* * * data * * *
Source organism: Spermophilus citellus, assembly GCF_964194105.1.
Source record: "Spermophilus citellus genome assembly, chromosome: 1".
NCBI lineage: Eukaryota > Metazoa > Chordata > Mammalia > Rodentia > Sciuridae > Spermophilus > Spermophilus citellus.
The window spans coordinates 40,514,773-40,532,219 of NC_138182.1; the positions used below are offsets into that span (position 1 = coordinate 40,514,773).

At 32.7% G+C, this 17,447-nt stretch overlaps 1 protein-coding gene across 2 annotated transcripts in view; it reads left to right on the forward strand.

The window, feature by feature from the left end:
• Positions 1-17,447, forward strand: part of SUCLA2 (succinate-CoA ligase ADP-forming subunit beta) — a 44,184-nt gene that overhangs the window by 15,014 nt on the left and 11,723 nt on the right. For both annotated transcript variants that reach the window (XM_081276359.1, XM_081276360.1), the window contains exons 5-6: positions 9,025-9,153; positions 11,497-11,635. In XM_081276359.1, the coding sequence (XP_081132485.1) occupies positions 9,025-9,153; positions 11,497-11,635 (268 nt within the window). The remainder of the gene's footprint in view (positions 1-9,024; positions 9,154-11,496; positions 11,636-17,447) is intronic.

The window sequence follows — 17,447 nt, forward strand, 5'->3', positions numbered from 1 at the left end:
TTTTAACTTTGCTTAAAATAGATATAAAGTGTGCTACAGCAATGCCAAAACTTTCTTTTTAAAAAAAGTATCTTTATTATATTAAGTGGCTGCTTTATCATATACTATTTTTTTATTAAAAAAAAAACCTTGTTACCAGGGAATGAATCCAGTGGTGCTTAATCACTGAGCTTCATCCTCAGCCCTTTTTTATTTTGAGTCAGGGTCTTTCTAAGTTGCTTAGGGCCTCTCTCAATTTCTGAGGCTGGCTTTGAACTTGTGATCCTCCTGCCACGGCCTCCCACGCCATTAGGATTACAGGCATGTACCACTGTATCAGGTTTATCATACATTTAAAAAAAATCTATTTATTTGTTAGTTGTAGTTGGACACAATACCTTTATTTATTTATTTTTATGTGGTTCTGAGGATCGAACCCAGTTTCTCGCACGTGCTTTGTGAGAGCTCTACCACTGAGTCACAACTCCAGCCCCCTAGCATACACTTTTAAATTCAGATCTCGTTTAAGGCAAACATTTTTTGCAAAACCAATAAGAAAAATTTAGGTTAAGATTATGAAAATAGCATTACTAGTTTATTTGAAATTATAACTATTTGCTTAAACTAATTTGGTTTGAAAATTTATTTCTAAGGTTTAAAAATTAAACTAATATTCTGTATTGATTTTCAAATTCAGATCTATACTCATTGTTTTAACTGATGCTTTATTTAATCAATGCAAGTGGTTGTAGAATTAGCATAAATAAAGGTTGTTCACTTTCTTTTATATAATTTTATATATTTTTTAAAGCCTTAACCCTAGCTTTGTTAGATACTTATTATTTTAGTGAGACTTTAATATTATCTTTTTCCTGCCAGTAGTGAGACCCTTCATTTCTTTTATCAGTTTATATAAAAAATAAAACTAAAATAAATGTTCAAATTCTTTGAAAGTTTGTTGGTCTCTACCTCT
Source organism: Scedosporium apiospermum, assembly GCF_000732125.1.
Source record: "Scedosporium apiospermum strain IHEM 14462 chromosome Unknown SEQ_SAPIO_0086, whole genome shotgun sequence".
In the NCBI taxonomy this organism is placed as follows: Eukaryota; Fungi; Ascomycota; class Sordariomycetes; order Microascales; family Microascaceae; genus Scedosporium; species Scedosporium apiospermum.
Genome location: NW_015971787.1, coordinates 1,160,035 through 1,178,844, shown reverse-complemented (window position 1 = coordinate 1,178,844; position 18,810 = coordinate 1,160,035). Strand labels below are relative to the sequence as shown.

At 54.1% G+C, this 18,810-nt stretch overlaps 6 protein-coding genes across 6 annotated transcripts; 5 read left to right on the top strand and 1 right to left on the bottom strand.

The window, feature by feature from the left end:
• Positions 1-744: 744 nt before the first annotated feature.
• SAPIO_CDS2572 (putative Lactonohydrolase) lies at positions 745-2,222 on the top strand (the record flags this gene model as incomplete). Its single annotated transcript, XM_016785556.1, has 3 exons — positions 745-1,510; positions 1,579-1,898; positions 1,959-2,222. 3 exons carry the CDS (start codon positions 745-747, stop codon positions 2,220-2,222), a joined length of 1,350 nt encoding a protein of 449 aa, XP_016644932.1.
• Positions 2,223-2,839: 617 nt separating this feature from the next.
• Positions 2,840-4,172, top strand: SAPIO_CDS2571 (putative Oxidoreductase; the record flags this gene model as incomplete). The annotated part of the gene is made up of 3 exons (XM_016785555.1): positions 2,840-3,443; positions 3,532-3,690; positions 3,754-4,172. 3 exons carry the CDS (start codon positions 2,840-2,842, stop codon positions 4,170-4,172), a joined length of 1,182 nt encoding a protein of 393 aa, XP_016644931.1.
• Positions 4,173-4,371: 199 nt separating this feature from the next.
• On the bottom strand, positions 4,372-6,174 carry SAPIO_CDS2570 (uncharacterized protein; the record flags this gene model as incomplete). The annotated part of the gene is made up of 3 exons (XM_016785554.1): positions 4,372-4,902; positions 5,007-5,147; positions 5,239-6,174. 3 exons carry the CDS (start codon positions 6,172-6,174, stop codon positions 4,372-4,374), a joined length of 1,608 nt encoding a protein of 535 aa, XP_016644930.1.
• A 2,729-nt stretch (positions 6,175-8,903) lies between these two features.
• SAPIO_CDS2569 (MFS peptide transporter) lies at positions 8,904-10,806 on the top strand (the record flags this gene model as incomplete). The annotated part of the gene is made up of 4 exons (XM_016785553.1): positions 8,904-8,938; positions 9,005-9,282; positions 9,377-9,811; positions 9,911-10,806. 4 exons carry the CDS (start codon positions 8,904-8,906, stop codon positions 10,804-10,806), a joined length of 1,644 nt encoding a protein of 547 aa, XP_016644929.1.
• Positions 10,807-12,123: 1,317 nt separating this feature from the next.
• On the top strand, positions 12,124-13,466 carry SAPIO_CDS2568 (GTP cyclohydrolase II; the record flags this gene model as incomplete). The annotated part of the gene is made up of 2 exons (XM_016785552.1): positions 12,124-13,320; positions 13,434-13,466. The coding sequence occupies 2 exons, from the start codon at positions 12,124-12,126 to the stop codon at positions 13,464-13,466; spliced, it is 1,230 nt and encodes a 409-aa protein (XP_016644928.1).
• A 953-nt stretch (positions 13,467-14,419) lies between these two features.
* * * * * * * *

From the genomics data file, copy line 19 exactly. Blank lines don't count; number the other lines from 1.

• Positions 2,840-4,172, top strand: SAPIO_CDS2571 (putative Oxidoreductase; the record flags this gene model as incomplete). The annotated part of the gene is made up of 3 exons (XM_016785555.1): positions 2,840-3,443; positions 3,532-3,690; positions 3,754-4,172. 3 exons carry the CDS (start codon positions 2,840-2,842, stop codon positions 4,170-4,172), a joined length of 1,182 nt encoding a protein of 393 aa, XP_016644931.1.